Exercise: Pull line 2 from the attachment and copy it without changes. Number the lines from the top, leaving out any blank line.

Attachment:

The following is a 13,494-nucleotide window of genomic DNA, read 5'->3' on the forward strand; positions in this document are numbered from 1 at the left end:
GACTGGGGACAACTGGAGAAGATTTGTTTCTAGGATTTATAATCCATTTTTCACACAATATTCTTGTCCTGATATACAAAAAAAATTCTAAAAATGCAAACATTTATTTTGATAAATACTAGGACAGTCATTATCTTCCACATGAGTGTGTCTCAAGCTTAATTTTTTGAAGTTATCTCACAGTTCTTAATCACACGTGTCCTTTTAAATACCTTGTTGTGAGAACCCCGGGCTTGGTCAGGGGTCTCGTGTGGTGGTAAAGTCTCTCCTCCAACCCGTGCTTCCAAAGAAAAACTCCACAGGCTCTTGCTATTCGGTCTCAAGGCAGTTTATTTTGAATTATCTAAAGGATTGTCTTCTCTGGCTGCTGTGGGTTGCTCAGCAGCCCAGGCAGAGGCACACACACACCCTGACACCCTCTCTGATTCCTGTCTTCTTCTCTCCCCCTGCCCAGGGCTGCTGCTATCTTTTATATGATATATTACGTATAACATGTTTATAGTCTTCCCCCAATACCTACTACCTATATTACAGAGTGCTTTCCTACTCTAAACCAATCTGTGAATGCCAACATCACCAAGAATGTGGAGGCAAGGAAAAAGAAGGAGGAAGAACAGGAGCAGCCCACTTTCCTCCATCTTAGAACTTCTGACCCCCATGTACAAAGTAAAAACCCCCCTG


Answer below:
GACTGGGGACAACTGGAGAAGATTTGTTTCTAGGATTTATAATCCATTTTTCACACAATATTCTTGTCCTGATATACAAAAAAAATTCTAAAAATGCAAACATTTATTTTGATAAATACTAGGACAGTCATTATCTTCCACATGAGTGTGTCTCAAGCTTAATTTTTTGAAGTTATCTCACAGTTCTTAATCACACGTGTCCTTTTAAATACCTTGTTGTGAGAACCCCGGGCTTGGTCAGGGGTCTCGTGTGGTGGTAAAGTCTCTCCTCCAACCCGTGCTTCCAAAGAAAAACTCCACAGGCTCTTGCTATTCGGTCTCAAGGCAGTTTATTTTGAATTATCTAAAGGATTGTCTTCTCTGGCTGCTGTGGGTTGCTCAGCAGCCCAGGCAGAGGCACACACACACCCTGACACCCTCTCTGATTCCTGTCTTCTTCTCTCCCCCTGCCCAGGGCTGCTGCTATCTTTTATATGATATATTACGTATAACATGTTTATAGTCTTCCCCCAATACCTACTACCTATATTACAGAGTGCTTTCCTACTCTAAACCAATCTGTGAATGCCAACATCACCAAGAATGTGGAGGCAAGGAAAAAGAAGGAGGAAGAACAGGAGCAGCCCACTTTCCTCCATCTTAGAACTTCTGACCCCCATGTACAAAGTAAAAACCCCCCTG